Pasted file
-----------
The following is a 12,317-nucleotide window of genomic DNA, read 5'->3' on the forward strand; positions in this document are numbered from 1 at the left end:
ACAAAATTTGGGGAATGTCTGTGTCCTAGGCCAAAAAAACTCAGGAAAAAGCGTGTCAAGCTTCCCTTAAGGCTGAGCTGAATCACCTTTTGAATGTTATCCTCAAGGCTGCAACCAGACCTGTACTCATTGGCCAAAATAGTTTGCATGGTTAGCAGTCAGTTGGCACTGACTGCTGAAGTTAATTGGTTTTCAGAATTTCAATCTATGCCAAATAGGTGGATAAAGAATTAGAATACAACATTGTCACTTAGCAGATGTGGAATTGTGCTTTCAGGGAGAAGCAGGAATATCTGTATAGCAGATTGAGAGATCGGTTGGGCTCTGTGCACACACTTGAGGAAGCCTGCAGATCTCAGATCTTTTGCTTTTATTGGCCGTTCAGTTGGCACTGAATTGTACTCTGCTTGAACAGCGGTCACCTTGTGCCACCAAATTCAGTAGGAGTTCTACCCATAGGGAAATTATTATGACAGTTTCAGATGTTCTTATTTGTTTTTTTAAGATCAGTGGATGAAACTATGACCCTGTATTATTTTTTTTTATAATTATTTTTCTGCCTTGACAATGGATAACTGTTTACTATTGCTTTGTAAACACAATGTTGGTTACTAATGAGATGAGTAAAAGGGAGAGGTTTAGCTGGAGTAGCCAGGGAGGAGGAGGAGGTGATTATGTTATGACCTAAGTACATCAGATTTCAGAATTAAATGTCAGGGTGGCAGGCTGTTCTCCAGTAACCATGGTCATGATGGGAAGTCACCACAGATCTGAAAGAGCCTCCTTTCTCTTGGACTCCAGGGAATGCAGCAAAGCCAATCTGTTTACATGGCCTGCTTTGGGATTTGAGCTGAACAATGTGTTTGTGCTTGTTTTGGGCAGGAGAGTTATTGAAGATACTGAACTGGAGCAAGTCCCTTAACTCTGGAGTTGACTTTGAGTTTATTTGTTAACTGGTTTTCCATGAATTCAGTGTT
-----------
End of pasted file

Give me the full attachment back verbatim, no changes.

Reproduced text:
The following is a 12,317-nucleotide window of genomic DNA, read 5'->3' on the forward strand; positions in this document are numbered from 1 at the left end:
ACAAAATTTGGGGAATGTCTGTGTCCTAGGCCAAAAAAACTCAGGAAAAAGCGTGTCAAGCTTCCCTTAAGGCTGAGCTGAATCACCTTTTGAATGTTATCCTCAAGGCTGCAACCAGACCTGTACTCATTGGCCAAAATAGTTTGCATGGTTAGCAGTCAGTTGGCACTGACTGCTGAAGTTAATTGGTTTTCAGAATTTCAATCTATGCCAAATAGGTGGATAAAGAATTAGAATACAACATTGTCACTTAGCAGATGTGGAATTGTGCTTTCAGGGAGAAGCAGGAATATCTGTATAGCAGATTGAGAGATCGGTTGGGCTCTGTGCACACACTTGAGGAAGCCTGCAGATCTCAGATCTTTTGCTTTTATTGGCCGTTCAGTTGGCACTGAATTGTACTCTGCTTGAACAGCGGTCACCTTGTGCCACCAAATTCAGTAGGAGTTCTACCCATAGGGAAATTATTATGACAGTTTCAGATGTTCTTATTTGTTTTTTTAAGATCAGTGGATGAAACTATGACCCTGTATTATTTTTTTTTATAATTATTTTTCTGCCTTGACAATGGATAACTGTTTACTATTGCTTTGTAAACACAATGTTGGTTACTAATGAGATGAGTAAAAGGGAGAGGTTTAGCTGGAGTAGCCAGGGAGGAGGAGGAGGTGATTATGTTATGACCTAAGTACATCAGATTTCAGAATTAAATGTCAGGGTGGCAGGCTGTTCTCCAGTAACCATGGTCATGATGGGAAGTCACCACAGATCTGAAAGAGCCTCCTTTCTCTTGGACTCCAGGGAATGCAGCAAAGCCAATCTGTTTACATGGCCTGCTTTGGGATTTGAGCTGAACAATGTGTTTGTGCTTGTTTTGGGCAGGAGAGTTATTGAAGATACTGAACTGGAGCAAGTCCCTTAACTCTGGAGTTGACTTTGAGTTTATTTGTTAACTGGTTTTCCATGAATTCAGTGTT